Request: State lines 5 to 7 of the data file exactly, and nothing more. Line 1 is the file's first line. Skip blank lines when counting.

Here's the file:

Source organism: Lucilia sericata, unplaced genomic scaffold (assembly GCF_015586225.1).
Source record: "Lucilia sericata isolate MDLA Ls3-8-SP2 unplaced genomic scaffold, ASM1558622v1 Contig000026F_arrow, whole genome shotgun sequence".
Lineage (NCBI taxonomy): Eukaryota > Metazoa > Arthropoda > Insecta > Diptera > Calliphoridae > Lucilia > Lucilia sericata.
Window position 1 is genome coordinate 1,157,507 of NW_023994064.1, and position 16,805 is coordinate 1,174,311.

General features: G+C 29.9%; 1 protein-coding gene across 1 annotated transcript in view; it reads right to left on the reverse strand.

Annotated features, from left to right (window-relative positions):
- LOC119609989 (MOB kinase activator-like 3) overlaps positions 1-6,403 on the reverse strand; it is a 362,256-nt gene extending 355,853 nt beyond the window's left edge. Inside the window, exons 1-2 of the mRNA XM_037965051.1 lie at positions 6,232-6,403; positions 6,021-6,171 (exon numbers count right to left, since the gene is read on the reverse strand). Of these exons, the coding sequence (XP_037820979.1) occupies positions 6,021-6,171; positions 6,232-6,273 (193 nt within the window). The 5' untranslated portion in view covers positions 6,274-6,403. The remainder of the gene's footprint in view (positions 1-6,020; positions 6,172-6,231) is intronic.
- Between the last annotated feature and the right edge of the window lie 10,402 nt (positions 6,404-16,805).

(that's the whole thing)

General features: G+C 29.9%; 1 protein-coding gene across 1 annotated transcript in view; it reads right to left on the reverse strand.

Annotated features, from left to right (window-relative positions):
- LOC119609989 (MOB kinase activator-like 3) overlaps positions 1-6,403 on the reverse strand; it is a 362,256-nt gene extending 355,853 nt beyond the window's left edge. Inside the window, exons 1-2 of the mRNA XM_037965051.1 lie at positions 6,232-6,403; positions 6,021-6,171 (exon numbers count right to left, since the gene is read on the reverse strand). Of these exons, the coding sequence (XP_037820979.1) occupies positions 6,021-6,171; positions 6,232-6,273 (193 nt within the window). The 5' untranslated portion in view covers positions 6,274-6,403. The remainder of the gene's footprint in view (positions 1-6,020; positions 6,172-6,231) is intronic.